It seems the main trait of leadership has always been cowardice. Although, even if Putin was on the front line, I wouldn’t have any respect for him. Being able to lie is another great quality for leaders; witness the UK’s Prime Minister, and countless other politicians around the world. The greatest threat to the world, as always, is the dark side of human nature, and the misfortune of the world is that it has always been ruled and possessed by psychopaths and sociopaths. That’s something even revolutions won’t repair.
When I woke at ten to six and there was a sliver of natural light in the back window, part of me thought the whole world had finally caught fire. I can’t remember ever having seen light in February before 7 am. And the flames are being fanned, let there be no doubt about that, and not just from the East.
I do censor a lot of my life on here especially when it comes to the day job. That’s as it should be, because discretion and impartiality are important, and colleagues have to be able to trust me to exercise exactly those qualities (those of a true leader, he adds). I can, though, say, that the Ukraine tragedy is having an impact on all charities, directly or indirectly, and that I ended up being at my desk for over 13 hours yesterday, partly because of the crisis. It’s an uncomfortable feeling to be so close to something and yet so far away (I said this about Lockdown 1; that having a front-row seat but behind bullet-proof and virus-proof glass has a dislocatory effect on me – apparently dislocatory doesn’t exist as a word but I’m a writer so I’m inventing it, because I know exactly what I mean with it). Writing emails this morning and ending them with “have a lovely weekend” and nearly adding “while the world burns.” In some instances, it’s best to suppress an impulse.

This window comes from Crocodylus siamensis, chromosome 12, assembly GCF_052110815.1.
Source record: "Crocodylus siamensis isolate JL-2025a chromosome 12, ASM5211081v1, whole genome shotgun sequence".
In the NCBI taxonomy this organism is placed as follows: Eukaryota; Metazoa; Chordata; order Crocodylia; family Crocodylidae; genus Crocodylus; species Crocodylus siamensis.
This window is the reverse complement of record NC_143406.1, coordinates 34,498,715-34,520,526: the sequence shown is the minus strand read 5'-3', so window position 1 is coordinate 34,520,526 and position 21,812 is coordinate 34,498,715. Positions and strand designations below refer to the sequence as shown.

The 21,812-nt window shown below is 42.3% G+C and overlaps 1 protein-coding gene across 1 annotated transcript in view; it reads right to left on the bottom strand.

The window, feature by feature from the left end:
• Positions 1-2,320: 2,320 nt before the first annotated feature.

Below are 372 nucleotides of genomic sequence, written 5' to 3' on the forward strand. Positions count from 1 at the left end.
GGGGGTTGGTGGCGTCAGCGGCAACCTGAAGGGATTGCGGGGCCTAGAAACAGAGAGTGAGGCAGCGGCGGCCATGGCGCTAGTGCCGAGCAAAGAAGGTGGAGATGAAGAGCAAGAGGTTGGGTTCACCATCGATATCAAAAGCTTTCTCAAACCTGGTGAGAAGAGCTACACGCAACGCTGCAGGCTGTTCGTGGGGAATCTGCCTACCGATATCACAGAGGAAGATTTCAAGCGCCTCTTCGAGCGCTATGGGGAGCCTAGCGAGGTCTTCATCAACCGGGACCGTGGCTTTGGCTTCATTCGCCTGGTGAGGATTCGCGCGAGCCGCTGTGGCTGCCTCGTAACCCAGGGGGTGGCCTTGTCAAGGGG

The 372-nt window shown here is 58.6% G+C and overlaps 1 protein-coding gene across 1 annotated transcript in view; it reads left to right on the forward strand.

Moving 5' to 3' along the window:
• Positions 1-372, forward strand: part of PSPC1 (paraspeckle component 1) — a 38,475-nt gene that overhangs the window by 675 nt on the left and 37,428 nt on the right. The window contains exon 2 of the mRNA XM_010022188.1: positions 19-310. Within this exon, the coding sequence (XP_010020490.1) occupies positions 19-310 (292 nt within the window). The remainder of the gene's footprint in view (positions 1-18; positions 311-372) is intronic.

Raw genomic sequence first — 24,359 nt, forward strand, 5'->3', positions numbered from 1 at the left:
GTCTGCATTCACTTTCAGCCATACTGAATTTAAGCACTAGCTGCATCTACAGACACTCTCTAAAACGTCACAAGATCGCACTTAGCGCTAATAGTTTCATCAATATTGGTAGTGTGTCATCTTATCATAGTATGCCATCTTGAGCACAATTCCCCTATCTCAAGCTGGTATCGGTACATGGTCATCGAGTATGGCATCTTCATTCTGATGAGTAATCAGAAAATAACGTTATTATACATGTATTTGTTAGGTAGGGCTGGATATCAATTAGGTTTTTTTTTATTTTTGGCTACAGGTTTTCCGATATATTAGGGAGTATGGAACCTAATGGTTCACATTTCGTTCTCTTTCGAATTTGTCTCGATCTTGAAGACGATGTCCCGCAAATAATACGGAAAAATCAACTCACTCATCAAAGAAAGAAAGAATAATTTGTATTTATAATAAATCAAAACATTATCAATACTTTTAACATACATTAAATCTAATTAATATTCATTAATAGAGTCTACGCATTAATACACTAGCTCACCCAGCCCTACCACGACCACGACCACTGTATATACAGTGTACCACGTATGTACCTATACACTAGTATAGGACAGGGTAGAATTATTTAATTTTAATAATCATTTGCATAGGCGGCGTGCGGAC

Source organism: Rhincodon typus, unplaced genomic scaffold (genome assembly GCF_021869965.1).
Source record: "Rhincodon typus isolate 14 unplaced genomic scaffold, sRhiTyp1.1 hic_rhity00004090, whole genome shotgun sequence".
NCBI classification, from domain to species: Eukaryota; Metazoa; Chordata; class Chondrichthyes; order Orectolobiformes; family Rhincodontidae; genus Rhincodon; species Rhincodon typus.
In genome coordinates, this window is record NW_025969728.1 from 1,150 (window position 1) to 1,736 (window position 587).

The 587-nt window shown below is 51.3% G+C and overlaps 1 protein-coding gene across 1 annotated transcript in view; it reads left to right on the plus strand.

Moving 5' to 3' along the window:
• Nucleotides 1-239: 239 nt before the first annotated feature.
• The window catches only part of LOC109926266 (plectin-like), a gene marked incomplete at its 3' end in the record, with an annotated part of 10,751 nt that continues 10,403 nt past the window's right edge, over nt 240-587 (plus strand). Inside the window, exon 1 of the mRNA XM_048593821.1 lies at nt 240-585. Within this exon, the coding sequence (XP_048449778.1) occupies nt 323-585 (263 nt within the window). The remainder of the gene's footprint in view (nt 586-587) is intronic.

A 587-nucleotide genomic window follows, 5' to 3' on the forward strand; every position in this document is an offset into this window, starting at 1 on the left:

Politics colours everything. I had a conversation with R yesterday (her initial reflection on the war is here) about the guilt that can come with pursuing personal creativity when earth-shattering events are going on. My view is that, whether or not we share everything we create with the public, all our creations carry in them reflections of the world around us, and that everything we create is in fact political in one way or another. It has to be, because however private we might be, we as artists will always have something to say about the human condition. And this time, this crisis, this murderous war, is part of that condition. As I’ve said before – the greatest art is not beautiful; it’s real.
Our youngest is 21 today. When she stopped being a teenager a year ago, there was a certain sense of grief about no longer having any teenage children. Today, last night, when I was writing her birthday poem, I had this sense of pride in her, in all four of them, for having come this far despite my parenting and because of my parenting, however contradictory that sounds. For all the mistakes (and some of them have been bad mistakes driven by my depression and everything around it) I have made, they have turned into good human beings, and for that I am inordinately thankful. Of course, the journey is not yet done, is never done.
AGGIE’S ART OF HAPPINESS – CHAPTER 13